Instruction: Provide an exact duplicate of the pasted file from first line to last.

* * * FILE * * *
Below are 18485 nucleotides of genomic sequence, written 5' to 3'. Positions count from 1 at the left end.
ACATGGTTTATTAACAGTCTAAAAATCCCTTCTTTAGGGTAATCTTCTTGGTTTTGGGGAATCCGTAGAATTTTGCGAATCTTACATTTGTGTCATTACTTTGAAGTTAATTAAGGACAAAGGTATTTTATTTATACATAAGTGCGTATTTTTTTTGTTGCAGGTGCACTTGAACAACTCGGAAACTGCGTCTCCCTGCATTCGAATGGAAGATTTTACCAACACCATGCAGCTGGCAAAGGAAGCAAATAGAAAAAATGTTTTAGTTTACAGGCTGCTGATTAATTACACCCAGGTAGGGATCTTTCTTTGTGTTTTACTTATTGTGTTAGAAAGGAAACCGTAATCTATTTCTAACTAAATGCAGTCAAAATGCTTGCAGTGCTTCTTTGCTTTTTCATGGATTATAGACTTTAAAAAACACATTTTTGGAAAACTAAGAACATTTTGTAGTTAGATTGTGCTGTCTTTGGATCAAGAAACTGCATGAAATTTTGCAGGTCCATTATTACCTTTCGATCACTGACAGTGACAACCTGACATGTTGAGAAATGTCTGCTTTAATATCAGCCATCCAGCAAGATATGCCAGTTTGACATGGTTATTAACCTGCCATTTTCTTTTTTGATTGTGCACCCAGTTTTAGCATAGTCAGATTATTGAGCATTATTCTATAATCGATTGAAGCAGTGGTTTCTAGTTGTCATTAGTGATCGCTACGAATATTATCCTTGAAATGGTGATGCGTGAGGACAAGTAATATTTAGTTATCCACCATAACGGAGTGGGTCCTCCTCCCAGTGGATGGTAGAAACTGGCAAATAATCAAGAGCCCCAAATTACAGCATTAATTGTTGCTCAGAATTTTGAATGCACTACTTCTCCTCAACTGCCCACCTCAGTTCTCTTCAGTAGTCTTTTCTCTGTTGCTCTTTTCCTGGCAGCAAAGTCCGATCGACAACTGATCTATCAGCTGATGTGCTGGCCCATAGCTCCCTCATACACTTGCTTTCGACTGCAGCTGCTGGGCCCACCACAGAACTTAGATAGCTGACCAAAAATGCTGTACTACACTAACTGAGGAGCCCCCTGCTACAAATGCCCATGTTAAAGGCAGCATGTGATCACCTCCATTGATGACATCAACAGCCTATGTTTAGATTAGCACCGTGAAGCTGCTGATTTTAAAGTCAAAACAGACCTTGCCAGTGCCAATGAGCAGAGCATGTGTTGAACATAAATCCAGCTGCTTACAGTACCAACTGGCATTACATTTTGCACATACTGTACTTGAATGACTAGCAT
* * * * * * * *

Below are 18485 nucleotides of genomic sequence, written 5' to 3'. Positions count from 1 at the left end.
ACATGGTTTATTAACAGTCTAAAAATCCCTTCTTTAGGGTAATCTTCTTGGTTTTGGGGAATCCGTAGAATTTTGCGAATCTTACATTTGTGTCATTACTTTGAAGTTAATTAAGGACAAAGGTATTTTATTTATACATAAGTGCGTATTTTTTTTGTTGCAGGTGCACTTGAACAACTCGGAAACTGCGTCTCCCTGCATTCGAATGGAAGATTTTACCAACACCATGCAGCTGGCAAAGGAAGCAAATAGAAAAAATGTTTTAGTTTACAGGCTGCTGATTAATTACACCCAGGTAGGGATCTTTCTTTGTGTTTTACTTATTGTGTTAGAAAGGAAACCGTAATCTATTTCTAACTAAATGCAGTCAAAATGCTTGCAGTGCTTCTTTGCTTTTTCATGGATTATAGACTTTAAAAAACACATTTTTGGAAAACTAAGAACATTTTGTAGTTAGATTGTGCTGTCTTTGGATCAAGAAACTGCATGAAATTTTGCAGGTCCATTATTACCTTTCGATCACTGACAGTGACAACCTGACATGTTGAGAAATGTCTGCTTTAATATCAGCCATCCAGCAAGATATGCCAGTTTGACATGGTTATTAACCTGCCATTTTCTTTTTTGATTGTGCACCCAGTTTTAGCATAGTCAGATTATTGAGCATTATTCTATAATCGATTGAAGCAGTGGTTTCTAGTTGTCATTAGTGATCGCTACGAATATTATCCTTGAAATGGTGATGCGTGAGGACAAGTAATATTTAGTTATCCACCATAACGGAGTGGGTCCTCCTCCCAGTGGATGGTAGAAACTGGCAAATAATCAAGAGCCCCAAATTACAGCATTAATTGTTGCTCAGAATTTTGAATGCACTACTTCTCCTCAACTGCCCACCTCAGTTCTCTTCAGTAGTCTTTTCTCTGTTGCTCTTTTCCTGGCAGCAAAGTCCGATCGACAACTGATCTATCAGCTGATGTGCTGGCCCATAGCTCCCTCATACACTTGCTTTCGACTGCAGCTGCTGGGCCCACCACAGAACTTAGATAGCTGACCAAAAATGCTGTACTACACTAACTGAGGAGCCCCCTGCTACAAATGCCCATGTTAAAGGCAGCATGTGATCACCTCCATTGATGACATCAACAGCCTATGTTTAGATTAGCACCGTGAAGCTGCTGATTTTAAAGTCAAAACAGACCTTGCCAGTGCCAATGAGCAGAGCATGTGTTGAACATAAATCCAGCTGCTTACAGTACCAACTGGCATTACATTTTGCACATACTGTACTTGAATGACTAGCAT